News from our school


St. Vincent, the place I have been dreaming about for a long time


I am in the place I have been dreaming about for a long time (without even knowing that it exists). One might wonder why St. Vincent is so special. To begin with the nature here is just breathtaking. No matter where you turn, you are surrounded by mountains. It is been two months since we arrived, and I cannot get enough of the view. The vegetation is incredibly rich as well. The soil is so rich that if you stand on it for a while they say you will become taller. Moreover, there is a huge variety of fruits here. When one fruit cycle is over, another begins. By the way the mango season is about to start and when it starts people can survive just on mangoes (almost). Coconuts are a very important part of life in St. Vincent. If you are thirsty they provide you with water, if you are hungry they fulfil you with nutritious coconut meat et cetera. 

Second off all, Vincentians are super friendly and it is hard to describe in words how friendly they are. I really like to be around locals: they are bringing good vibes. Vincentians always greet you! Usually, after “good morning”, “good day”,  “good night” other sentences follow or invitations - for example to give a lift until town or explaining where you can find your desirable place. Furthermore the local people are connected and caring: they look straight to your eyes, wave at you and show interest in your cultural background while sharing their traditions. I bet I will get a reverse culture shock when I go back home…

And last but not the least is music. Music is everywhere you go. One of my favorite things to do is going to Kingstown (the capital city of the island) with a van while listening to the Caribbean music: usually extremely loud and with a clear beat (very danceable). Thus, I would call St. Vincent a friendly island by all means.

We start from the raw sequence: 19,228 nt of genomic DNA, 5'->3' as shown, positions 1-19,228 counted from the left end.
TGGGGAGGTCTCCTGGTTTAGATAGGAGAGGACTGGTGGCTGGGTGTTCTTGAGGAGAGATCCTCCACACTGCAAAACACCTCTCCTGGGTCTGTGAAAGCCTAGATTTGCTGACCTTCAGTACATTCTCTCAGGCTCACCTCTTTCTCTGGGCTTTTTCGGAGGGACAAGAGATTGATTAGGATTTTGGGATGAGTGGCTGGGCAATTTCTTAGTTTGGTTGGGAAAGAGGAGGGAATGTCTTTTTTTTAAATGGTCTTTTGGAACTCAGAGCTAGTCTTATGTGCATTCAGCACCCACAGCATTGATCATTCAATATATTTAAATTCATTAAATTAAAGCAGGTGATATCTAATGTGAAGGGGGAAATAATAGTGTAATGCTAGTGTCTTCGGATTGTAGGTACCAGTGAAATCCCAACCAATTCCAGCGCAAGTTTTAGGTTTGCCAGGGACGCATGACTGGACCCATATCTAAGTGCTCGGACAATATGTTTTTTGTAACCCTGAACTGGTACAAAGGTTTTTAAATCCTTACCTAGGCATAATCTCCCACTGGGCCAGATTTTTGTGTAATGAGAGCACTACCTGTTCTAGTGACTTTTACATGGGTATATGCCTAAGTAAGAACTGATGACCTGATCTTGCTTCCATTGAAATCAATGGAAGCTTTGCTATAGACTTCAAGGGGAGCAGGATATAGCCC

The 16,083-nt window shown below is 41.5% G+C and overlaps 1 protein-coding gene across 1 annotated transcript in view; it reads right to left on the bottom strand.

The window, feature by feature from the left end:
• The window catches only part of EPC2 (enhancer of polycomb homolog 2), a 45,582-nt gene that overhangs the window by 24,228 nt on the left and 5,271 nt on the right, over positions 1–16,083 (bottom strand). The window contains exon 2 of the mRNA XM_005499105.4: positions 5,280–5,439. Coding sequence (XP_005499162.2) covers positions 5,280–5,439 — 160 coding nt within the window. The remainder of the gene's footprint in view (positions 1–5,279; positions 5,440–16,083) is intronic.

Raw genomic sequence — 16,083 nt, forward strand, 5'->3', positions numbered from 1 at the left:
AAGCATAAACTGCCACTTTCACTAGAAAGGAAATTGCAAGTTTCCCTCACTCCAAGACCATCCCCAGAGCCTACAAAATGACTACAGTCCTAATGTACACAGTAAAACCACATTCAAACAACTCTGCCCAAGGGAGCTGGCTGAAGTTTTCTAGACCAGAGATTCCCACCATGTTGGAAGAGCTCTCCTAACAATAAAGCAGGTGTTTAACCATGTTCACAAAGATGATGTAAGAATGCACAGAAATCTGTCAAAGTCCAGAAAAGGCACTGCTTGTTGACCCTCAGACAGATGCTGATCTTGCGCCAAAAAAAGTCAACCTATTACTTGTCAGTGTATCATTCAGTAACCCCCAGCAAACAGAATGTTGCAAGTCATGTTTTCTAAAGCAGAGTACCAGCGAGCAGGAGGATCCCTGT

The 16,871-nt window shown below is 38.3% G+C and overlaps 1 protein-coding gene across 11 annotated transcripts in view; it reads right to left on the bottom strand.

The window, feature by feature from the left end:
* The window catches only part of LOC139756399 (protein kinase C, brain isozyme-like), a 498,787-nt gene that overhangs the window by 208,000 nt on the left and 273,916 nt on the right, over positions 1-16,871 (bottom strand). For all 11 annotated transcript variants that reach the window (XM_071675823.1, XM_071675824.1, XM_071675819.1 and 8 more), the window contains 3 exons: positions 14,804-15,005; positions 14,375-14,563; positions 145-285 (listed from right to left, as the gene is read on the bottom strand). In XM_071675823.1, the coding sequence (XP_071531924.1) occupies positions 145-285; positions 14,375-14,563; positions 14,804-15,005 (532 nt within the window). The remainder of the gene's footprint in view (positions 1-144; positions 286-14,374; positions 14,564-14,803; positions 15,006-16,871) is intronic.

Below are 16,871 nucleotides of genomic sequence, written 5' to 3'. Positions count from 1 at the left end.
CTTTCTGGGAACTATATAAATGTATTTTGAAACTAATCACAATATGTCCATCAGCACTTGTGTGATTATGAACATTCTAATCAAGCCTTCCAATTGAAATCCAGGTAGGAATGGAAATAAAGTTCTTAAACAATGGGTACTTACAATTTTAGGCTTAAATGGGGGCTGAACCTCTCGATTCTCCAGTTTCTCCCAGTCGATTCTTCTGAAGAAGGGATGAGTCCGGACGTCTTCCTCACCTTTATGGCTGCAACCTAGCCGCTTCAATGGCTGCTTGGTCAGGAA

I have had the chance to witness and experience not just in my own life, but also in the lives of my students who carrying out this program, the big change between the person that comes to our school and the person who leaves at the end of the program.

When our students first come to the school, meet all of us living here and realize how many things are going on, they become excited and also sometimes a bit confused, so it takes time for many of them to get totally on board. 
As the time passes by and with the help of each other and teachers, the students become introduced to a complex but amazing system that they have never experienced before. They come out of their comfort zone, and suddenly they are involved in interdependence relationships with people from all around the world sharing space and life 24/7. That’s indeed exciting and thrilling.

During this process many challenges will be met and the mindset of each person will most probably be in opposition to the “common sense” of someone else. But through discussions, common meetings and more discussions we need to come to a consensus that will determine the way our lives move forward together in a more harmonious way. This is a very creative and eye opening process that will bring alternative ways to a new level and that will make us question our own ways of doing things.